Login Logout Arrow right Chevron left Chevron right Chevron up Chevron down LinkedIn Ellipsis Close Tick Grid Envelope Phone Info Print PDF Share Lock Search Check circle Download Video Podcast

AM Best report says (re)insurance industry capitalised to cope with COVID

April 17, 2020

AM Best report says (re)insurance industry capitalised to cope with COVID

According to rating agency AM Best, in an opinion piece of early April, the underwriting risk from Covid-19 for the non-life reinsurance industry is manageable at the moment thanks to exceptionally robust capitalisation in recent years and furthermore it believes relevant policy exclusions will hold up.

The primary insurers with the greatest potential for insured losses are those in dealing the specialty classes of business such as event cancellation, travel, credit/surety/mortgage, agriculture, D&O and business interruption (BI), said AM Best.

Concerning the issues to do with the well-publicised challenges to standard policy wordings, AM Best stated “BI coverage is typically tied to loss or damage to an insured’s physical property. Policies that cover contingent BI [CBI] are generally triggered by physical damage to the property of the business on which the insured depends. In addition, policies generally contain exclusions for losses that result from contagious diseases/pandemics and the actions of civil or military authorities.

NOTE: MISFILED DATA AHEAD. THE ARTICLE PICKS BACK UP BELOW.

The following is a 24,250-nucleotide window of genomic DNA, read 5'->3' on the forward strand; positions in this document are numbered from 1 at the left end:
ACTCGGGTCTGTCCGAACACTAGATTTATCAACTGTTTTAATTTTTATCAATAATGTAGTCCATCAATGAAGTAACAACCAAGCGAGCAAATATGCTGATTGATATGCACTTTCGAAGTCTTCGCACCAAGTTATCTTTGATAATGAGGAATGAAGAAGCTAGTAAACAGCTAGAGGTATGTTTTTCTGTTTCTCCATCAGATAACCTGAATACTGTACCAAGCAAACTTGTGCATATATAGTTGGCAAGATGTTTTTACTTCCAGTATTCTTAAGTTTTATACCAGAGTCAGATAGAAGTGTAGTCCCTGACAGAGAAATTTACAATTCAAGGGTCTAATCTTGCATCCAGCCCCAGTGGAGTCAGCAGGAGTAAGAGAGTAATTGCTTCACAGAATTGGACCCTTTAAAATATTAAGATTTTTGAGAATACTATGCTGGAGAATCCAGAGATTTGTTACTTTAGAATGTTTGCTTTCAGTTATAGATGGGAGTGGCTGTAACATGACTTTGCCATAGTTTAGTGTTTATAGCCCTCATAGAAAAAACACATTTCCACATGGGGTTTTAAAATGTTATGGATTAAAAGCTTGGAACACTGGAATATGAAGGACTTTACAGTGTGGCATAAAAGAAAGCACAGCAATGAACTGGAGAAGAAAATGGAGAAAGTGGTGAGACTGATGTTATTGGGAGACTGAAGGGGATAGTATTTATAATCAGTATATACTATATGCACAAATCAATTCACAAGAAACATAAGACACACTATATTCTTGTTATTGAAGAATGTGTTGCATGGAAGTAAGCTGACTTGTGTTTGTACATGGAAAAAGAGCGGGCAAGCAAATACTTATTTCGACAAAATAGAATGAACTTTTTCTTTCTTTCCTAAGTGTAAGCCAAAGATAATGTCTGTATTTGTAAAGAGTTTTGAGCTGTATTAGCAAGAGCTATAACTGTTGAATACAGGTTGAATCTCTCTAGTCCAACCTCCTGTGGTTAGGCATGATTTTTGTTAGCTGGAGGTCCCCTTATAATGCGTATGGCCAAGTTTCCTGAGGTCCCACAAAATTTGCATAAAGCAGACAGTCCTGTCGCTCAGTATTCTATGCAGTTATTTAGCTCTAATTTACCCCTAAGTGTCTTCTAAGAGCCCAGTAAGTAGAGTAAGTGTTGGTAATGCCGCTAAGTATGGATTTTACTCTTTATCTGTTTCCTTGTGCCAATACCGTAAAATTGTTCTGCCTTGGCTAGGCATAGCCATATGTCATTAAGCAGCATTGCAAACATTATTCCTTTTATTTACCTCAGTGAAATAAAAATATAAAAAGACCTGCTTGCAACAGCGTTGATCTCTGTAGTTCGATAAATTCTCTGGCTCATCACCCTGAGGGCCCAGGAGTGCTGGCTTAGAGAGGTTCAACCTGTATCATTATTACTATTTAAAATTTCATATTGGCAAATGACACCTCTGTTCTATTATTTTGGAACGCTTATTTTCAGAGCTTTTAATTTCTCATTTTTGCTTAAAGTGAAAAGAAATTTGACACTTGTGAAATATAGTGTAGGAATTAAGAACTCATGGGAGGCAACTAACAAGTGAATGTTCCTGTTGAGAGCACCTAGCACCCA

AM Best said losses from COVID should be manageable and within risk tolerances, assuming there was no regulatory, judicial or legislative action that would change contract terms and conditions, which would likely be subject to legal challenges anyway.

AM Best said there may be a negative near-term impact on premium revenue but this would be somewhat mitigated by lower attritional losses, as loss frequency decreases and the economy slows. It noted that most companies will be well positioned to take advantage of the potential rebound in business activity once normality returns.

AM Best concluded: “We expect that any covered losses will be manageable and that relevant policy exclusions will hold up. Adverse impacts from the pandemic, both underwriting- and investment-related, may act to restrain capacity, which will further support positive pricing trends that were already in motion. Thus, in Best’s view, the global reinsurance segment is well positioned to withstand this temporary setback.